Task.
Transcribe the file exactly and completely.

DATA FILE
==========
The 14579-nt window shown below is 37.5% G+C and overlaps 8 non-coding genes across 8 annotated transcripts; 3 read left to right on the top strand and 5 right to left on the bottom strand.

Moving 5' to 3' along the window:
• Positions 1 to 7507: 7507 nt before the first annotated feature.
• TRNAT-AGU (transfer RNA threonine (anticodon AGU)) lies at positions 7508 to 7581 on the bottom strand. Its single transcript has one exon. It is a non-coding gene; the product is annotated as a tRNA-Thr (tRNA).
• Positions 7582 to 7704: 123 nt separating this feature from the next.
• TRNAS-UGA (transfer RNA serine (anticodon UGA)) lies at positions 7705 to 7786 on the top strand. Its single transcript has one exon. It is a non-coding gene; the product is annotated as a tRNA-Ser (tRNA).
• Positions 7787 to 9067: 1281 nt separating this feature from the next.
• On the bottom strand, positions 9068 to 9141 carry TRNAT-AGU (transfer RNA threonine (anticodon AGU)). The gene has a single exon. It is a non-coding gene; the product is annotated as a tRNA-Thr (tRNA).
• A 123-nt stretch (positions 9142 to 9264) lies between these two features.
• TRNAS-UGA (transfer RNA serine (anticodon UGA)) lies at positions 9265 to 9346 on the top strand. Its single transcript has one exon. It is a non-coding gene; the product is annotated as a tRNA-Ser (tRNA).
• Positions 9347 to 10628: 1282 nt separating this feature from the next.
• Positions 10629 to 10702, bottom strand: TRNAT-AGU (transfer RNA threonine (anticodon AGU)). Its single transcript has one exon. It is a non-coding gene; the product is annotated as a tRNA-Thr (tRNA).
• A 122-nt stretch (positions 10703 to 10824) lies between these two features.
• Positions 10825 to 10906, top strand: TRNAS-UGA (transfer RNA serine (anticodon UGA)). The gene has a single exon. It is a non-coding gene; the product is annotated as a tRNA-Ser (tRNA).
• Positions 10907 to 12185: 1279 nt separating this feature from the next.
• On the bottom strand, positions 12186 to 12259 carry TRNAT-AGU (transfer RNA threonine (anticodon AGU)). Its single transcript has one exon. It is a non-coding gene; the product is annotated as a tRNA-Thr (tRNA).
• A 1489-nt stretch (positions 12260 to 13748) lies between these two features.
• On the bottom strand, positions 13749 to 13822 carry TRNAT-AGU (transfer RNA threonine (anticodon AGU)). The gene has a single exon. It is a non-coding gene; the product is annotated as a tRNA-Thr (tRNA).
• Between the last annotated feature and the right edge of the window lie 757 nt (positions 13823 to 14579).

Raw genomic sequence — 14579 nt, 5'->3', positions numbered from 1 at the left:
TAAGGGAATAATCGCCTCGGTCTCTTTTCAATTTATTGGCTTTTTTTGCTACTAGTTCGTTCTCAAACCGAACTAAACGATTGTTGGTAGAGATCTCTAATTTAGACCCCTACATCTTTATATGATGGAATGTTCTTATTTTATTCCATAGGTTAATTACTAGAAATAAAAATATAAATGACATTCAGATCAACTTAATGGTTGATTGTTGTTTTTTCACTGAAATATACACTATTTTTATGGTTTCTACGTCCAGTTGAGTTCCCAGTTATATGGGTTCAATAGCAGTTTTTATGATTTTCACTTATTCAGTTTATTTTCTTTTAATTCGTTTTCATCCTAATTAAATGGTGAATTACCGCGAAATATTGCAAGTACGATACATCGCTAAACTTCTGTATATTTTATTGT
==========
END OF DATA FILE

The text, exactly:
The 14579-nt window shown below is 37.5% G+C and overlaps 8 non-coding genes across 8 annotated transcripts; 3 read left to right on the top strand and 5 right to left on the bottom strand.

Moving 5' to 3' along the window:
• Positions 1 to 7507: 7507 nt before the first annotated feature.
• TRNAT-AGU (transfer RNA threonine (anticodon AGU)) lies at positions 7508 to 7581 on the bottom strand. Its single transcript has one exon. It is a non-coding gene; the product is annotated as a tRNA-Thr (tRNA).
• Positions 7582 to 7704: 123 nt separating this feature from the next.
• TRNAS-UGA (transfer RNA serine (anticodon UGA)) lies at positions 7705 to 7786 on the top strand. Its single transcript has one exon. It is a non-coding gene; the product is annotated as a tRNA-Ser (tRNA).
• Positions 7787 to 9067: 1281 nt separating this feature from the next.
• On the bottom strand, positions 9068 to 9141 carry TRNAT-AGU (transfer RNA threonine (anticodon AGU)). The gene has a single exon. It is a non-coding gene; the product is annotated as a tRNA-Thr (tRNA).
• A 123-nt stretch (positions 9142 to 9264) lies between these two features.
• TRNAS-UGA (transfer RNA serine (anticodon UGA)) lies at positions 9265 to 9346 on the top strand. Its single transcript has one exon. It is a non-coding gene; the product is annotated as a tRNA-Ser (tRNA).
• Positions 9347 to 10628: 1282 nt separating this feature from the next.
• Positions 10629 to 10702, bottom strand: TRNAT-AGU (transfer RNA threonine (anticodon AGU)). Its single transcript has one exon. It is a non-coding gene; the product is annotated as a tRNA-Thr (tRNA).
• A 122-nt stretch (positions 10703 to 10824) lies between these two features.
• Positions 10825 to 10906, top strand: TRNAS-UGA (transfer RNA serine (anticodon UGA)). The gene has a single exon. It is a non-coding gene; the product is annotated as a tRNA-Ser (tRNA).
• Positions 10907 to 12185: 1279 nt separating this feature from the next.
• On the bottom strand, positions 12186 to 12259 carry TRNAT-AGU (transfer RNA threonine (anticodon AGU)). Its single transcript has one exon. It is a non-coding gene; the product is annotated as a tRNA-Thr (tRNA).
• A 1489-nt stretch (positions 12260 to 13748) lies between these two features.
• On the bottom strand, positions 13749 to 13822 carry TRNAT-AGU (transfer RNA threonine (anticodon AGU)). The gene has a single exon. It is a non-coding gene; the product is annotated as a tRNA-Thr (tRNA).
• Between the last annotated feature and the right edge of the window lie 757 nt (positions 13823 to 14579).

Raw genomic sequence — 14579 nt, 5'->3', positions numbered from 1 at the left:
TAAGGGAATAATCGCCTCGGTCTCTTTTCAATTTATTGGCTTTTTTTGCTACTAGTTCGTTCTCAAACCGAACTAAACGATTGTTGGTAGAGATCTCTAATTTAGACCCCTACATCTTTATATGATGGAATGTTCTTATTTTATTCCATAGGTTAATTACTAGAAATAAAAATATAAATGACATTCAGATCAACTTAATGGTTGATTGTTGTTTTTTCACTGAAATATACACTATTTTTATGGTTTCTACGTCCAGTTGAGTTCCCAGTTATATGGGTTCAATAGCAGTTTTTATGATTTTCACTTATTCAGTTTATTTTCTTTTAATTCGTTTTCATCCTAATTAAATGGTGAATTACCGCGAAATATTGCAAGTACGATACATCGCTAAACTTCTGTATATTTTATTGT